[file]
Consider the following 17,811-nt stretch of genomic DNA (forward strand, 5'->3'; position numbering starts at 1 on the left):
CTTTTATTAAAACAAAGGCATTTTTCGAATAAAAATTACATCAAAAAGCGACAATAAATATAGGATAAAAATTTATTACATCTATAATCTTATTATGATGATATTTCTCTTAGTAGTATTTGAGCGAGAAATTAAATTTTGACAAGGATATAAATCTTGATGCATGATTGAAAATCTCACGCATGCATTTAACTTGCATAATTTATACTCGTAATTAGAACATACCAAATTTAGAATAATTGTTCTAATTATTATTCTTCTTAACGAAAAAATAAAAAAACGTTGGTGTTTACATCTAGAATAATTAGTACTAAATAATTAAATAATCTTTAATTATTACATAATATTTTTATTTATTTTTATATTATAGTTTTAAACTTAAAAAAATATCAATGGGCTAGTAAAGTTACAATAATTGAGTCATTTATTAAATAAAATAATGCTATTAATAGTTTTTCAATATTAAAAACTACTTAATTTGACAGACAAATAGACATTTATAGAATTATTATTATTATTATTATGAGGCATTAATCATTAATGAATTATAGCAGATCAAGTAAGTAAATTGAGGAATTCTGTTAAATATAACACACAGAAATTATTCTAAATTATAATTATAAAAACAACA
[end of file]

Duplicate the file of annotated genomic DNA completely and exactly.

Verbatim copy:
Consider the following 17,811-nt stretch of genomic DNA (forward strand, 5'->3'; position numbering starts at 1 on the left):
CTTTTATTAAAACAAAGGCATTTTTCGAATAAAAATTACATCAAAAAGCGACAATAAATATAGGATAAAAATTTATTACATCTATAATCTTATTATGATGATATTTCTCTTAGTAGTATTTGAGCGAGAAATTAAATTTTGACAAGGATATAAATCTTGATGCATGATTGAAAATCTCACGCATGCATTTAACTTGCATAATTTATACTCGTAATTAGAACATACCAAATTTAGAATAATTGTTCTAATTATTATTCTTCTTAACGAAAAAATAAAAAAACGTTGGTGTTTACATCTAGAATAATTAGTACTAAATAATTAAATAATCTTTAATTATTACATAATATTTTTATTTATTTTTATATTATAGTTTTAAACTTAAAAAAATATCAATGGGCTAGTAAAGTTACAATAATTGAGTCATTTATTAAATAAAATAATGCTATTAATAGTTTTTCAATATTAAAAACTACTTAATTTGACAGACAAATAGACATTTATAGAATTATTATTATTATTATTATGAGGCATTAATCATTAATGAATTATAGCAGATCAAGTAAGTAAATTGAGGAATTCTGTTAAATATAACACACAGAAATTATTCTAAATTATAATTATAAAAACAACA